It was hard not to feel sorry for Mikel Arteta as he made his way along the line of TV broadcasters for a succession of post-match interviews in the aftermath of Arsenal’s humiliating 5-0 defeat by Manchester City.
Hands in pockets, expressionless, on the back foot – what could he say when his team had just lost to City by a bigger margin than they had ever done before, when his team had been let down by one of its most experienced players, when they were, at that point, bottom of the Premier League, with no goals and no points from their first three games?
“Yes I do,” he said, when asked if he could still get results from his current group of players. “If not I wouldn’t be sitting here.”
The 39-year-old retains the faith of the Gunners’ hierarchy and they still believe Arteta’s young team will develop. The plan has been set out and they intend to stick to it.
Yet faith can only stretch so far when your captain says: “I blame us as a team because it wasn’t enough.”
Speaking to BT Sport immediately after the game, Pierre-Emerick Aubameyang added: “Against City, you have to take risks and be brave on the ball. We weren’t. Everyone has to raise the level and look at themselves in the mirror.”
When told of this, Arteta replied: “If he feels that, I completely agree. They are on the pitch and have feelings that no-one else can have so if that is the case that is good.”
Arteta cannot say Arsenal have failed to back him in the transfer market this summer.
Even with the fee for Cristiano Ronaldo added onto Manchester United’s transfer spend, Arsenal are still the biggest spenders.
Yet against City, of the new signings, only midfielder Martin Odegaard started, after his return from Real Madrid. But the Norwegian, who spent the second half of last season on loan at the Gunners, made little impression.
Once England defender Ben White is available following his positive Covid test, that should improve Arsenal’s defence. Yet they were so poor, it is difficult to see how a single individual can trigger meaningful change.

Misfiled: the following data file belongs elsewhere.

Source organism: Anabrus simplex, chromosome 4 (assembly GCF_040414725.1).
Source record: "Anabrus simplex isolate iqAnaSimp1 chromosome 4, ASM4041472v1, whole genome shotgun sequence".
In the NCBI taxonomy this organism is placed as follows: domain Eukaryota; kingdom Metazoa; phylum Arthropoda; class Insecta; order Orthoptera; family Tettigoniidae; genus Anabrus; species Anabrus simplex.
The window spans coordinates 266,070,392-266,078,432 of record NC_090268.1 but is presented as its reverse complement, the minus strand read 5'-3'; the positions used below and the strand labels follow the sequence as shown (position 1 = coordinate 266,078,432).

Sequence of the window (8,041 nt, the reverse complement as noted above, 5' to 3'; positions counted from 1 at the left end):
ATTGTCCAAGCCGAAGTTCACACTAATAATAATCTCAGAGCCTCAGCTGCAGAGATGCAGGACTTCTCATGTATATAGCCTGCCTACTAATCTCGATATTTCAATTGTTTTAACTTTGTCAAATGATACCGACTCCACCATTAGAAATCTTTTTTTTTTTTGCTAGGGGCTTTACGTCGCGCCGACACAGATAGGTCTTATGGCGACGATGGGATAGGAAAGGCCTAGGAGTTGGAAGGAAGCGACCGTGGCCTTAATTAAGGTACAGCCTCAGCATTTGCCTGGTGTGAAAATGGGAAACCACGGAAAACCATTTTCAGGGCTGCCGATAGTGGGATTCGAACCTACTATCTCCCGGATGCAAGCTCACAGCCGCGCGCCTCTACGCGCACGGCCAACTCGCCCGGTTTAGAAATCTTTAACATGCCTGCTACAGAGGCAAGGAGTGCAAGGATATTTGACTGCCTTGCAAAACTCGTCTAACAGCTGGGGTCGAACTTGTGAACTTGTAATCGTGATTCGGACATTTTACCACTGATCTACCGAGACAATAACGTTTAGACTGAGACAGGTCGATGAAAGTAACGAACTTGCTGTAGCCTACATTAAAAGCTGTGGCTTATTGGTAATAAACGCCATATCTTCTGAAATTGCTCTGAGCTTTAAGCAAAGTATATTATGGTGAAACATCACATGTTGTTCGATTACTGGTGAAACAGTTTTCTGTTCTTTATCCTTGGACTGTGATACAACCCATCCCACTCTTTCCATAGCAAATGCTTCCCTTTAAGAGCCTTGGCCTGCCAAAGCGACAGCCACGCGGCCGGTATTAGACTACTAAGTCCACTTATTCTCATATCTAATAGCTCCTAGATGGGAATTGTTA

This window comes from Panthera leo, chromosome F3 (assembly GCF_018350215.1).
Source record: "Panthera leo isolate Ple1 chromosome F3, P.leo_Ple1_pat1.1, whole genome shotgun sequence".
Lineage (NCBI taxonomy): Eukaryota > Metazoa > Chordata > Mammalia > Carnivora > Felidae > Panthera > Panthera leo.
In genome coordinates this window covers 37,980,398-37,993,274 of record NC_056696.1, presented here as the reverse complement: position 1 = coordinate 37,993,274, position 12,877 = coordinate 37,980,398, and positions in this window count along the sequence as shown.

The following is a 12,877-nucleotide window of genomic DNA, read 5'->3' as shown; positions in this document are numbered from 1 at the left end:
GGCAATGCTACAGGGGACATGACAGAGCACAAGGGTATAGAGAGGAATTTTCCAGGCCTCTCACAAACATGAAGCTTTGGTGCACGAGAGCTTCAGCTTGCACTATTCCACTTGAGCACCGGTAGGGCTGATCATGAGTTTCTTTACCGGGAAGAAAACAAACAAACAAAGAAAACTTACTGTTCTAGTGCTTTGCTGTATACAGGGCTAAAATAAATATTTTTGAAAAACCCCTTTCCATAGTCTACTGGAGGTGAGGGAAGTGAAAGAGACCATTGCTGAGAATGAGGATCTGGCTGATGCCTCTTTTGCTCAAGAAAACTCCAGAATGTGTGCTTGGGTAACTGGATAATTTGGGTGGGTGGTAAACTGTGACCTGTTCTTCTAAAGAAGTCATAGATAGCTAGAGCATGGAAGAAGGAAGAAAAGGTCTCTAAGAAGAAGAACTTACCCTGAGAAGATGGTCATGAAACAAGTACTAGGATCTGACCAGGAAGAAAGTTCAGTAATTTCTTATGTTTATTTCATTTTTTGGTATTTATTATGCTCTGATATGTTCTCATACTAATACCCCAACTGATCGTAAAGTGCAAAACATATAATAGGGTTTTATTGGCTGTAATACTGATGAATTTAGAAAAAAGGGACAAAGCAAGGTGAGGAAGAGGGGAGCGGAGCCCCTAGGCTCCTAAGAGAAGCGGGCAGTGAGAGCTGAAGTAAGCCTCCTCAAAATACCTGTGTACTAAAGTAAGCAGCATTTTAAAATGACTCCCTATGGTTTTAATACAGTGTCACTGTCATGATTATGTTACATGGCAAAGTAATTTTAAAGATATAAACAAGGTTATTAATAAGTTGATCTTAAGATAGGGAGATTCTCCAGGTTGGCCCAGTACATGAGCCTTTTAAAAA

Further forward, Emile Smith-Rowe and Bukayo Saka looked what they are, boys trying to battle against experienced professionals and – understandably – coming off second-best.
Arteta is being let down by senior players, whether that is Granit Xhaka and his needless red card, Mohamed Elneny turning his back on Rodri’s goal-bound shot or Aubameyang doing little to make any impact on proceedings.
The problem for Arteta is that patience runs out eventually – and one manager is always more at risk than a squad of players.
“I always said I am more critical of myself and take the blame every single time, not only when we had defeats,” he said.
“I question myself and I try to have the right people around me. I look at every decision I make and change it if I think we should have done something differently.”
Arsenal’s present predicament can be placed to one side because of the joint issue of a difficult fixture list and various selection issues.
However, the size of the club he is in charge of means Arteta cannot avoid the glare indefinitely.
There were words of encouragement from City boss Pep Guardiola, who Arteta worked under in his coaching team at Etihad Stadium.
“Arteta knows how I love him. People want results right away,” said Guardiola.
“I know his awareness as a manager and as a leader, the moment everyone is back he will do an excellent job. I know this because I know him, I know the job he can do.”
Arsenal replaced Norwich City at the bottom of the league and, as as luck would have it, the pair meet at Emirates Stadium immediately after the international break before the Gunners head to Burnley.
Tottenham and Brighton follow on from those two games before a second international break.
If Arsenal’s situation has not improved by then, expect the criticism of Arteta to be much louder – and defending him might not be quite so easy.